One of the most effective ways I have improved my leather projects is by having a detailed plan. Creating a pattern for each and every project has limited my mistakes and sharpened my creativity.
Leather pattern making is the process of planning out the details of a full-sized leather project on a variety of materials. Patterns can range from small tracing pieces to large detailed pieces with marks for every hole needed in the design. Patterns allow new concepts without risking leather.
Let’s review the different leather pattern types and how they may benefit your leather projects.
What is Leather Pattern Making
Making a leather pattern is planning the size, shape, and details of a leather project on various materials like paper, cardboard, or plastic. Every part required for a project will be preplanned and cut out to be traced onto the leather. A good leather pattern will take the guesswork out of a project, allowing each piece to be cut to the exact size necessary every time.
Uses for Leather Pattern Making
Leather patterns can be used for attempting new designs without needing to use leather. They can also determine the size, shape, and number of pieces required for a project. Bag gussets and other leather parts that need to be precise can be tested and pre-planned.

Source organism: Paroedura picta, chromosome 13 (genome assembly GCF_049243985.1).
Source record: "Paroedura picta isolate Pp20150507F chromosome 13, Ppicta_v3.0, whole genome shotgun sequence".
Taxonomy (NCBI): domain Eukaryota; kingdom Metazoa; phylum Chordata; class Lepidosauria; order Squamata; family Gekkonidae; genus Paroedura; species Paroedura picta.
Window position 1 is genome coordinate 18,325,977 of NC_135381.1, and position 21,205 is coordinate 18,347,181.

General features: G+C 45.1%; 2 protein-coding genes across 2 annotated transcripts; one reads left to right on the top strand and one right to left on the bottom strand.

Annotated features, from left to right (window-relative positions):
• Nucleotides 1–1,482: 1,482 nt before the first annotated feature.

Lastly, hole spacing for stitching punches can be perfected, ensuring that your chisels will not come up short, resulting in a longer stitch. Thicker pattern materials can also be used as a wet molding surface. The leather is placed on top and held down as it takes the shape of the material.
Types or Variations of Leather Pattern Making
There are two main variations of leather pattern making, simple and detailed. As the name suggests, simple patterns focus on only the size and shape of the pieces needed. This can work well for seasoned crafters or less complex goods like wallets.
Detailed patterns are where this process shines. Intricate leather patterns will take the basic information and add additional information that may be helpful, like center marks, stitching holes, zipper placements, and so much more. A perfect detailed pattern will guide you through the entire process of the leather project, ensuring success.
Tools Needed for Leather Pattern Making